For more than 30 years until his death in 1797, the statesman and writer Edmund Burke was a powerful voice on the great political issues of late 18th-century Britain. The broad range of his interests, as well as his Irish origins and his Catholic connections, made Burke a favourite target of such vitriolic and sometimes scurrilous caricaturists as Gillray, Rowlandson, Dent, and Sayers. This book follows and sheds light on Burke's political, literary, and personal life by examining a wide selection of the caricatures in which he was featured. Nicholas Robinson puts the caricatures in context by reconstructing the day-to-day episodes of social and parliamentary activity and by reviewing the debates that took place about such issues as the influence of the Crown, relations with America, the governace of India, and the French Revolution.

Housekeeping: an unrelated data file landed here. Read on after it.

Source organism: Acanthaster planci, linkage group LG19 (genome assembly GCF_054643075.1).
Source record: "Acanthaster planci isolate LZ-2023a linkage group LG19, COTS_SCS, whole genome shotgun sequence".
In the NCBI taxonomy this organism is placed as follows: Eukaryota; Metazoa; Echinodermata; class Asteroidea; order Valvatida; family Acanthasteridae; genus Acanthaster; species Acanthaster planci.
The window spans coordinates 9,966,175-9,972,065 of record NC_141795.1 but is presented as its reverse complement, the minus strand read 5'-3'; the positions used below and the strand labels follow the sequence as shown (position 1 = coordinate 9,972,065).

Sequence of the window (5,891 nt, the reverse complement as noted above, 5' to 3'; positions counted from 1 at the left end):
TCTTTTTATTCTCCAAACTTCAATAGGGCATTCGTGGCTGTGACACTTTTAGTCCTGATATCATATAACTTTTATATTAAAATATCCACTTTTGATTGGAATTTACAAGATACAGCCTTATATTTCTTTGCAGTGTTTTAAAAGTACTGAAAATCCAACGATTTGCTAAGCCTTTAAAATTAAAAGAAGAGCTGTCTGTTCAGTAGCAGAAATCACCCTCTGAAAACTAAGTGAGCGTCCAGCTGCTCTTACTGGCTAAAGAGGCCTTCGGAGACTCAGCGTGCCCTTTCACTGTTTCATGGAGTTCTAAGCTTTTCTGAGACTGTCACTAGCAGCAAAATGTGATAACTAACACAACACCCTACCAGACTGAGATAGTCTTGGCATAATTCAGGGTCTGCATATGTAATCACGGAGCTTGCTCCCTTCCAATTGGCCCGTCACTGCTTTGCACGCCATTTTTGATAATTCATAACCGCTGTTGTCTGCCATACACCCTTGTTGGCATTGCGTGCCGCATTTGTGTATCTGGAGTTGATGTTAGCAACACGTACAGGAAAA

He shows how caricature was forged into a formidable political weapon, unravels the caricaturists' devices in representing the mannerisms and characteristics of Burke and his contemporaries, and investigates how Burke and other political figures, including Charles James Fox, William Pitt, George III, Lord North, and the Prince of Wales, fared as the subjects of the satirical prints.
Publisher: Yale University Press